About Hinduism and India

Sanskrit is the oldest language in the world, and mother of all Indo-European languages. Impressed with Sanskrit grammar and scientific structure, the linguists consider it the most suitable language for computers. It is link between present generation of population divided into Nationalities all over the world, and past of entire mankind on this planet.

Richness of Original Texts

The Sanskrit is written in Devanagari script. Rishis discovered Sanskrit and used it to create the mantras that were made up of a combination of sound vibrations to create specific effect on the mind and the psyche, when recited. It is the language of the Vedas, Upanishads, Bhagavad Gita, Mahabharata, Ramayana and the Puranas. Sanskrit literature is the richest literature in the history of mankind.

The popularity and richness of Sanskrit is indicated by the wealth of literature composed in the language covering every subject under the Sun. On every subject a masterpiece treatise can be found in the Sanskrit literature. The range expands from Philosophy, Religion, Science, Fine Arts, Sex, Music, Astrology, Palmistry, Astronomy, Chemistry, Mathematics, Martial Arts, and Diplomacy, just to list the few.

Panini’s Grammar Ashtadhyayi

Panini’s Sanskrit grammar, produced in about 300 BC is the shortest but complete grammar in the world for its precision of statement, for its thorough analysis of the roots of the language and of the formative principles of words. By employing an Algebraic terminology it attains a sharp succinct-ness unrivalled in brevity. It arranges, in logical harmony, the whole phenomena, which the Sanskrit language presents. It is one of the most splendid achievements of human invention in the science of Linguistics.

Panini’s masterpiece Ashtadhyayi (Eight Chapters) stands out as the first scientific analysis of any alphabet. The work is the more remarkable since the author did not write it down. He worked it all out of his head. Panini’s disciples committed the work to memory and in turn passed it on to their disciples. Though the Astadhayayi has long since been committed to writing, rote memorization of the work, with several of the more important commentaries, is still the approved method of studying grammar in India today.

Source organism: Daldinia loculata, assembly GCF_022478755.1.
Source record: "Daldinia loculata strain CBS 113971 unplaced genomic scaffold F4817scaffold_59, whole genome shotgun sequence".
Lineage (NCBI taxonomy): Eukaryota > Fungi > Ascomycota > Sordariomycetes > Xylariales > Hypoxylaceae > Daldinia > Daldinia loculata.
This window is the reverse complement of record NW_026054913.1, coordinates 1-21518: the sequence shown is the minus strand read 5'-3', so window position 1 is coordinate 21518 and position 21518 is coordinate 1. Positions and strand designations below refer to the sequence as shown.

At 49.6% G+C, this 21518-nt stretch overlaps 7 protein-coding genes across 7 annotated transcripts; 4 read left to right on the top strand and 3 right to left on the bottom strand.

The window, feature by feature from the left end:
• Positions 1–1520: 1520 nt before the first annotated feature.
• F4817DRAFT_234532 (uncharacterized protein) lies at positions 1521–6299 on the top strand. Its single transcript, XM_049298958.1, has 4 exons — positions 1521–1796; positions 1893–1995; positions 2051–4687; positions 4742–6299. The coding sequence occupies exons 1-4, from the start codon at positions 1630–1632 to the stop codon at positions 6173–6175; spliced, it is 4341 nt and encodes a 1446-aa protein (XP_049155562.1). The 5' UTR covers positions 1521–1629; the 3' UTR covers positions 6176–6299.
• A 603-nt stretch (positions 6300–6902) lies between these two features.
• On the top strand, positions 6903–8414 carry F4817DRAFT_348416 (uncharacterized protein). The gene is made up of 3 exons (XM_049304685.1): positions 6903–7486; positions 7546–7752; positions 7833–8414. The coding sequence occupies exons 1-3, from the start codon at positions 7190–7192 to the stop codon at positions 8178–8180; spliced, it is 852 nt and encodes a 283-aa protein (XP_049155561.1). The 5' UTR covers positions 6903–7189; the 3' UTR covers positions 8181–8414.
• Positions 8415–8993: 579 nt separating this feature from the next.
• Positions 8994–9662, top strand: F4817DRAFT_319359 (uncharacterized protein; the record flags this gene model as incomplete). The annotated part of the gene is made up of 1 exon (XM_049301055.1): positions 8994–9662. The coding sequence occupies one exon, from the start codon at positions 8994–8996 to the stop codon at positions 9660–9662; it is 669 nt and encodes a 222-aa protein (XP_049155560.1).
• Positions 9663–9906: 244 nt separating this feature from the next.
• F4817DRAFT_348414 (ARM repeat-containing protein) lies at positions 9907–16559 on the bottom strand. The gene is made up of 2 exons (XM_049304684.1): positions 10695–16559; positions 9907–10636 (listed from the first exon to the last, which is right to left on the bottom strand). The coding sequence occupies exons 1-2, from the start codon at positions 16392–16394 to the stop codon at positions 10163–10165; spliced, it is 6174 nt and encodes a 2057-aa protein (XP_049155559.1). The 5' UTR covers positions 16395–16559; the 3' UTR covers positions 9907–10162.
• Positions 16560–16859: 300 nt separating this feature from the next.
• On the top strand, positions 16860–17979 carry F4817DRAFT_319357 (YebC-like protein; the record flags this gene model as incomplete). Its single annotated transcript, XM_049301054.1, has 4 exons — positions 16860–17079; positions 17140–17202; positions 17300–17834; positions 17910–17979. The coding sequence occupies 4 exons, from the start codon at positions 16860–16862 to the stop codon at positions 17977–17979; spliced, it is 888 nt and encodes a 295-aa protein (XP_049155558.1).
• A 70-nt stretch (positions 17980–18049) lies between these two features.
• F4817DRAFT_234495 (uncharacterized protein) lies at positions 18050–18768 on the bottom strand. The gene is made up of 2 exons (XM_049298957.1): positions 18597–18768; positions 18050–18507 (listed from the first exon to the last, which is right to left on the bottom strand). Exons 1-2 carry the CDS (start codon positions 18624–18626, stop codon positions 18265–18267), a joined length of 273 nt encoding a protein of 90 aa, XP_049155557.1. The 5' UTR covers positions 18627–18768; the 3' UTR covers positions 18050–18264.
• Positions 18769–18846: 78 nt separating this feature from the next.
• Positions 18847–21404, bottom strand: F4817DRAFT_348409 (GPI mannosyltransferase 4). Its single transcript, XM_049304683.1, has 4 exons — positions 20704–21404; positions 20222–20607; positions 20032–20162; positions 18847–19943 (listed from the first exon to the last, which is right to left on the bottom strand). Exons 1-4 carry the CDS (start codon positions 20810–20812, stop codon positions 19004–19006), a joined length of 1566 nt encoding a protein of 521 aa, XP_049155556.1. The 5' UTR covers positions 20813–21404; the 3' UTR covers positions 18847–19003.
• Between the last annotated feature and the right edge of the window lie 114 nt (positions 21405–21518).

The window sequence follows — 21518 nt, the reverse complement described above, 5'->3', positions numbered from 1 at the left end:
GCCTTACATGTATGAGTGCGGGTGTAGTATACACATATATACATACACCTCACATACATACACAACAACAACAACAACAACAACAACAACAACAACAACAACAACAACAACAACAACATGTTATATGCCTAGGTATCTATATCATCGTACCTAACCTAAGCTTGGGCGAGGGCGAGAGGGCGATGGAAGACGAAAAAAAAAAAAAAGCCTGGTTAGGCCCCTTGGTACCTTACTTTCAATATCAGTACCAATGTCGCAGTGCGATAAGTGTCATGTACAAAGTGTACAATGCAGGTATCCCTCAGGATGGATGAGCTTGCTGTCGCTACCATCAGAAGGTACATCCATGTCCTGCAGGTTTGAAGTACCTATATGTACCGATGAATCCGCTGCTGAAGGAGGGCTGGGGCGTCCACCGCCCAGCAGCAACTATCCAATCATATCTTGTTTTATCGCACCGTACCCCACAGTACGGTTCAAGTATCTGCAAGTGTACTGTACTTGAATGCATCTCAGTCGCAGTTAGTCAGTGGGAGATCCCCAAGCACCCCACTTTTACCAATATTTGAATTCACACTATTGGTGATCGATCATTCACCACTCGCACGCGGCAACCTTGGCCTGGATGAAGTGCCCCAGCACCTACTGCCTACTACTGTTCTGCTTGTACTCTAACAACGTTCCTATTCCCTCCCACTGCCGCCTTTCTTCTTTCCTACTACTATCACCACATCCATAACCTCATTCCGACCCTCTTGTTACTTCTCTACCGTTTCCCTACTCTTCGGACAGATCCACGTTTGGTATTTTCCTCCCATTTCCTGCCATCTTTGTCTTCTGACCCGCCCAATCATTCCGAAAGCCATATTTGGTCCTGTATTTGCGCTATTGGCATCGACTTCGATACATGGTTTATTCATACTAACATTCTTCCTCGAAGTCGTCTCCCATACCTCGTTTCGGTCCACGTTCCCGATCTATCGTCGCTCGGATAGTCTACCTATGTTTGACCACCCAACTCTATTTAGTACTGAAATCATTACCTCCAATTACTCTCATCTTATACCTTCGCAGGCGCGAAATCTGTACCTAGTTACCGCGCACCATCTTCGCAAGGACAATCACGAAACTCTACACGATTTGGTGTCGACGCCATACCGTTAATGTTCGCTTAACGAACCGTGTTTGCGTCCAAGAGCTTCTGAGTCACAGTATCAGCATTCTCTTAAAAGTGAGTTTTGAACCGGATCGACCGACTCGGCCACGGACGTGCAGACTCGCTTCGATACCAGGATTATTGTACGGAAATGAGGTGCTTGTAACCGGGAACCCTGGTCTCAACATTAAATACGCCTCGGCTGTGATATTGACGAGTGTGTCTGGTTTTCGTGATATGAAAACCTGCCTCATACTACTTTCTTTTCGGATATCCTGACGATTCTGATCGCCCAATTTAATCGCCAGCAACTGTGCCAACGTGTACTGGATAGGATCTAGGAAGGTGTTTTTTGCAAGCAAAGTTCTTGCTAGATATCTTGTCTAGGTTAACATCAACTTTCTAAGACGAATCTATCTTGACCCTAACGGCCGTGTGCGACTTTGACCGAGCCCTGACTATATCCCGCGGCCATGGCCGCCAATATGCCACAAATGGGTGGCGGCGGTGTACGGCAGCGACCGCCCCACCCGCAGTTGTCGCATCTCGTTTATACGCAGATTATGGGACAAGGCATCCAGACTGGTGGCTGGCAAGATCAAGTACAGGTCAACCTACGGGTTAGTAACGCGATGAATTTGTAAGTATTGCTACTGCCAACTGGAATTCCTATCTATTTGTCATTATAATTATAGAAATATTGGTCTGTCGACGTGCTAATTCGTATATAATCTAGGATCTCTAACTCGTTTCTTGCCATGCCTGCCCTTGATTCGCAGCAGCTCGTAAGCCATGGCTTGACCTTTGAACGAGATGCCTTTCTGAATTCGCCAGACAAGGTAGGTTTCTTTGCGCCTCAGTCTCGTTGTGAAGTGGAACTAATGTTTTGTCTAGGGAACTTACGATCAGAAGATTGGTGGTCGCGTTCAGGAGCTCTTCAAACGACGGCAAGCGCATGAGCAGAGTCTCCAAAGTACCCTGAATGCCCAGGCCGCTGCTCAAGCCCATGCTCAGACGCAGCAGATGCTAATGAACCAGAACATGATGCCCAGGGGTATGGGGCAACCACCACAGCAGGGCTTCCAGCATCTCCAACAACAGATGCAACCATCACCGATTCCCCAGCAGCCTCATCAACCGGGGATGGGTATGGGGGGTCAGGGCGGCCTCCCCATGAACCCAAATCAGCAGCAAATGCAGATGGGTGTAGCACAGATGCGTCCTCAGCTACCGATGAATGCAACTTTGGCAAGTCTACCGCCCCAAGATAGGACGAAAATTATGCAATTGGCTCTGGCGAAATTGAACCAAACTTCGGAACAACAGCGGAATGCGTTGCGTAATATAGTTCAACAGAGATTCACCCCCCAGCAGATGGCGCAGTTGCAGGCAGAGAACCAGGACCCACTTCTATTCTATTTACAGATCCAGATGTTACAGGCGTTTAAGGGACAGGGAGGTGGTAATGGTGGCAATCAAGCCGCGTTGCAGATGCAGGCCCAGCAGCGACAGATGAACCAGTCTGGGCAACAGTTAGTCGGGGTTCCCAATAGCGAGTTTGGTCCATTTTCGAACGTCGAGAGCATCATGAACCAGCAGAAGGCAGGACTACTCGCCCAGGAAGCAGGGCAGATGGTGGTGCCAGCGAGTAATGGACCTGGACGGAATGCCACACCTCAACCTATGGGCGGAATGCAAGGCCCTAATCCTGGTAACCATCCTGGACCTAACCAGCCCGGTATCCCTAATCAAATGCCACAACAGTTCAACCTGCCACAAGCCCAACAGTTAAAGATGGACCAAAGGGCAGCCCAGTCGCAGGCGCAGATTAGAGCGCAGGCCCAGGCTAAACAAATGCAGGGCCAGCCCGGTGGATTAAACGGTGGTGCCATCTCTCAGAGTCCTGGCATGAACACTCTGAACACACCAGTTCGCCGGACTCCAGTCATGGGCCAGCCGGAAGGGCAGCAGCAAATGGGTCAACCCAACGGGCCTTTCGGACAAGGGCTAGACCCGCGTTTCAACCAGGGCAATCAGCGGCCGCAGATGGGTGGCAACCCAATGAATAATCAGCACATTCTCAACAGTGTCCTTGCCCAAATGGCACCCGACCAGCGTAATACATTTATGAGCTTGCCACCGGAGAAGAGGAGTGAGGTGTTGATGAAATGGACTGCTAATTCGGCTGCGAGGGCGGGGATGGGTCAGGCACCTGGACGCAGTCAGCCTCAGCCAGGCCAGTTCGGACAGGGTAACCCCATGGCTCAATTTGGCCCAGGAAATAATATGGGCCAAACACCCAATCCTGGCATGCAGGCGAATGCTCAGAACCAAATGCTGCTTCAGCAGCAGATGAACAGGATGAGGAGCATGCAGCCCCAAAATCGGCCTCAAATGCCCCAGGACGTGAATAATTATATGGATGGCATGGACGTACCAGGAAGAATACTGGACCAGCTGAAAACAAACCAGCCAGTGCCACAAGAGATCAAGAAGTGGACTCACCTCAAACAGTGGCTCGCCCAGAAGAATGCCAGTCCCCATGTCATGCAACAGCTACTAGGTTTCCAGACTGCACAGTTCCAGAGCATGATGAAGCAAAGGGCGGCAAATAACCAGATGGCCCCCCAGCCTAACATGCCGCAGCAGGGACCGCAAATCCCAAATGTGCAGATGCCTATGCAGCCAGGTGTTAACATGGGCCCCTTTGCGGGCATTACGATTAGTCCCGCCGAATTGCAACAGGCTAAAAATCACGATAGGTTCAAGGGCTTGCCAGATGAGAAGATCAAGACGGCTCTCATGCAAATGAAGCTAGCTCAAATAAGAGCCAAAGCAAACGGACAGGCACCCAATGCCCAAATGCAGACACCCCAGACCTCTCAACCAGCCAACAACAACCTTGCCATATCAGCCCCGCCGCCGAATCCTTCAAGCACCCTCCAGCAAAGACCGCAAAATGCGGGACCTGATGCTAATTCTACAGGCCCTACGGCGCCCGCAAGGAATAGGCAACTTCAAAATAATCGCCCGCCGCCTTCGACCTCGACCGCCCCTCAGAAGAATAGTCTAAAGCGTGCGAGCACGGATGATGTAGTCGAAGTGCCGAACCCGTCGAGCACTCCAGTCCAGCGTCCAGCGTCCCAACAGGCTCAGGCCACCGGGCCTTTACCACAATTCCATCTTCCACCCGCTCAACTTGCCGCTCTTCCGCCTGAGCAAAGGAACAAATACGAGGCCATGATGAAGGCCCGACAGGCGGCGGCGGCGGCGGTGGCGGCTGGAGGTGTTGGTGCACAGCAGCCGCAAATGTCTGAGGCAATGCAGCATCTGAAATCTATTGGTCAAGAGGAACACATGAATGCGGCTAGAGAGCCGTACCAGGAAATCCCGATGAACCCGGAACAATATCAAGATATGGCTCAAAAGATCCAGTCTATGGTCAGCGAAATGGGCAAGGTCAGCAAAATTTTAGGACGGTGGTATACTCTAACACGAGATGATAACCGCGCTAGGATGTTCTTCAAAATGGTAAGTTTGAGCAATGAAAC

Ashtadhyayi comprises of four thousand sutras or aphoristic rules. Prior grammatical analysis is clearly evidenced by the fact that Panini himself mentioned over sixty predecessors in the field. Subsequent grammarians, especially Katyayana and Patanjali, carried the work much further, and by the middle of the second century BC Sanskrit had attained a stereotyped form, which has remained unaltered for centuries.

Scientific Structure of Sanskrit

The Indian grammar set the pace for Europeans to analyze speech forms. Ancient Indian work on grammar was objective, systematic, and brilliant than that done in Greece and Rome. This refers to the period centuries before that of Geoffrey Chaucer; the Father of English poetry who came on the literary scene in 1350 AD. In most of the European countries people resorted to yodeling to draw attention of their neighbors working nearby.

Since English has been enjoying the status of global language, it will be appropriate to compare and contrast Sanskrit with international language in simple laymen style, to avoid complexity of jargon.

  • Alphabets – In every language, sounds are represented by signs. One distinct sign is allotted for identifying every smallest audible sound. Total number of signs when arranged in any uniform order worked out by users is called alphabet of language. Thus every developed language has its own alphabet, otherwise it has to borrow the same from some other language. English borrowed Roman script. English language has only 26 alphabets; implying only 26 basic natural sounds can be recorded in her script for use. Even out of that ‘Q’ ‘W’ ‘X’ are not natural sounds. Thus the efficacy of scripting natural sounds is only 23. Compared to this, Sanskrit has 46 Alphabets in her own Devanagri Obviously for this reason, her capability to record natural sounds is twice more than English.
  • Vowels and Consonants – Alphabets are subdivided into Vowels and Consonants. Consonants are natural sounds expressed in shortest durations. Vowels are added to consonants to prolong, mold and twist the natural sound towards desired expression. English has only five vowels in her kitty. Those are often used as consonants also. Thus most of the time every vowel has to perform double or even triple role by producing different sounds. In comparison, Sanskrit has thirteen vowels distinct from consonants. Therefore on this count also capability of Sanskrit to articulate natural sounds is much higher than English. In Sanskrit, no vowel is assigned dual role.
  • Simplicity There are several sounds which cannot be properly written or spoken in English, such as ‘Kha’, ‘Tha’ ‘Khsa’ to express proper nouns imported from other languages. The vowels in use are not sound specific so are the consonants too. For instance, the sound of alphabet ‘c’ is not uniform in the word ‘ceased’ and ‘cat’.  The alphabet ‘w’ and ‘v’ are used for similar expression on the basis of convention. West begins with ‘W’, while vest is to be worn with ‘v’. In contrast, whatever is scripted in Sanskrit, the same is spoken also. Every sound can be scripted the way it should be spoken. Nothing is left to guess-work or convention. Therefore Sanskrit is easier to learn and use.